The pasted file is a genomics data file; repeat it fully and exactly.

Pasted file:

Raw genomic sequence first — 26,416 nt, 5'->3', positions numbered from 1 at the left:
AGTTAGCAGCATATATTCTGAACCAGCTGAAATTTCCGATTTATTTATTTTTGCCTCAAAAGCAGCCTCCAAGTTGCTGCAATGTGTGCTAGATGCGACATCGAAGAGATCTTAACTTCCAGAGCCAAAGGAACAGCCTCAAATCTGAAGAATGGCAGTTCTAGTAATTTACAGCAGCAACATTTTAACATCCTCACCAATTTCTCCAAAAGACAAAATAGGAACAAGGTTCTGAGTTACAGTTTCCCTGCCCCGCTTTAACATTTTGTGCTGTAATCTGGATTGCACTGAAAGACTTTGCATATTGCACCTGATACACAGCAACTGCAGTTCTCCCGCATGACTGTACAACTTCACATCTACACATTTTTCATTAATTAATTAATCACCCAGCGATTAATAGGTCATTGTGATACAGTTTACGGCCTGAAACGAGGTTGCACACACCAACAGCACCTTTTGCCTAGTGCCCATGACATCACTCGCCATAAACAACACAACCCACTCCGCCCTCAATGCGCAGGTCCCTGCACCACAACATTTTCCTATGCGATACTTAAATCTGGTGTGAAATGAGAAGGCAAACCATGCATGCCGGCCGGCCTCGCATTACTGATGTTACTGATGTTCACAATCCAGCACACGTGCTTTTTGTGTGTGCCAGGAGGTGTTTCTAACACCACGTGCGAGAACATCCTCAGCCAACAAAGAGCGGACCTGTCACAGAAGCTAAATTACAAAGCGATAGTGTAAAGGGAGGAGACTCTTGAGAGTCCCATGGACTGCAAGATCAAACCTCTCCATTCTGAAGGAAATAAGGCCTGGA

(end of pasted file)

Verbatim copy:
Raw genomic sequence first — 26,416 nt, 5'->3', positions numbered from 1 at the left:
AGTTAGCAGCATATATTCTGAACCAGCTGAAATTTCCGATTTATTTATTTTTGCCTCAAAAGCAGCCTCCAAGTTGCTGCAATGTGTGCTAGATGCGACATCGAAGAGATCTTAACTTCCAGAGCCAAAGGAACAGCCTCAAATCTGAAGAATGGCAGTTCTAGTAATTTACAGCAGCAACATTTTAACATCCTCACCAATTTCTCCAAAAGACAAAATAGGAACAAGGTTCTGAGTTACAGTTTCCCTGCCCCGCTTTAACATTTTGTGCTGTAATCTGGATTGCACTGAAAGACTTTGCATATTGCACCTGATACACAGCAACTGCAGTTCTCCCGCATGACTGTACAACTTCACATCTACACATTTTTCATTAATTAATTAATCACCCAGCGATTAATAGGTCATTGTGATACAGTTTACGGCCTGAAACGAGGTTGCACACACCAACAGCACCTTTTGCCTAGTGCCCATGACATCACTCGCCATAAACAACACAACCCACTCCGCCCTCAATGCGCAGGTCCCTGCACCACAACATTTTCCTATGCGATACTTAAATCTGGTGTGAAATGAGAAGGCAAACCATGCATGCCGGCCGGCCTCGCATTACTGATGTTACTGATGTTCACAATCCAGCACACGTGCTTTTTGTGTGTGCCAGGAGGTGTTTCTAACACCACGTGCGAGAACATCCTCAGCCAACAAAGAGCGGACCTGTCACAGAAGCTAAATTACAAAGCGATAGTGTAAAGGGAGGAGACTCTTGAGAGTCCCATGGACTGCAAGATCAAACCTCTCCATTCTGAAGGAAATAAGGCCTGGA